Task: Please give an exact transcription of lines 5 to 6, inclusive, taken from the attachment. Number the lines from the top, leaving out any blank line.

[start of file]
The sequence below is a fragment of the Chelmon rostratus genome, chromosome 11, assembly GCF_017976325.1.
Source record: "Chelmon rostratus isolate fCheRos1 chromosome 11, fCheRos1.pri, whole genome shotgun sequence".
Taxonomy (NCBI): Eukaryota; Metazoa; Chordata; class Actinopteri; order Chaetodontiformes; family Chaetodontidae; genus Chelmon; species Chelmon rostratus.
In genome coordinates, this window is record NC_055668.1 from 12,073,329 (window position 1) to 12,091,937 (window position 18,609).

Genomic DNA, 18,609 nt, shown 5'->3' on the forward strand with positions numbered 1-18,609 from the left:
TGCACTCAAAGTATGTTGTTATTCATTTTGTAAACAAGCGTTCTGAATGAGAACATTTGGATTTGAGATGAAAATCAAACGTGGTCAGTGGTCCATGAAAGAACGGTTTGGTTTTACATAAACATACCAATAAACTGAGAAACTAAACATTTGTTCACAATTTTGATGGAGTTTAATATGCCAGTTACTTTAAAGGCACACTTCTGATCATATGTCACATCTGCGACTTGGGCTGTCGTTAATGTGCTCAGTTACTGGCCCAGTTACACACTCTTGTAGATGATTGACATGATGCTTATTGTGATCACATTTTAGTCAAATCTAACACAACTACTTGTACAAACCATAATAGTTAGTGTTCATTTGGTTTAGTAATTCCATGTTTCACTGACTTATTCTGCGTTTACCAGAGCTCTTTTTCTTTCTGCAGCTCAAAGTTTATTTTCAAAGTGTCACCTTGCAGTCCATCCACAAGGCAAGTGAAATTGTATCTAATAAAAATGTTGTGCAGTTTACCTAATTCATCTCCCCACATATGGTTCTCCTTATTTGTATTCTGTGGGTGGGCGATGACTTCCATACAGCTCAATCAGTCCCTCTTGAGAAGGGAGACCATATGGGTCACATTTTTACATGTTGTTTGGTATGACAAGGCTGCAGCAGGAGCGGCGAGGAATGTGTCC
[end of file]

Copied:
Genomic DNA, 18,609 nt, shown 5'->3' on the forward strand with positions numbered 1-18,609 from the left:
TGCACTCAAAGTATGTTGTTATTCATTTTGTAAACAAGCGTTCTGAATGAGAACATTTGGATTTGAGATGAAAATCAAACGTGGTCAGTGGTCCATGAAAGAACGGTTTGGTTTTACATAAACATACCAATAAACTGAGAAACTAAACATTTGTTCACAATTTTGATGGAGTTTAATATGCCAGTTACTTTAAAGGCACACTTCTGATCATATGTCACATCTGCGACTTGGGCTGTCGTTAATGTGCTCAGTTACTGGCCCAGTTACACACTCTTGTAGATGATTGACATGATGCTTATTGTGATCACATTTTAGTCAAATCTAACACAACTACTTGTACAAACCATAATAGTTAGTGTTCATTTGGTTTAGTAATTCCATGTTTCACTGACTTATTCTGCGTTTACCAGAGCTCTTTTTCTTTCTGCAGCTCAAAGTTTATTTTCAAAGTGTCACCTTGCAGTCCATCCACAAGGCAAGTGAAATTGTATCTAATAAAAATGTTGTGCAGTTTACCTAATTCATCTCCCCACATATGGTTCTCCTTATTTGTATTCTGTGGGTGGGCGATGACTTCCATACAGCTCAATCAGTCCCTCTTGAGAAGGGAGACCATATGGGTCACATTTTTACATGTTGTTTGGTATGACAAGGCTGCAGCAGGAGCGGCGAGGAATGTGTCC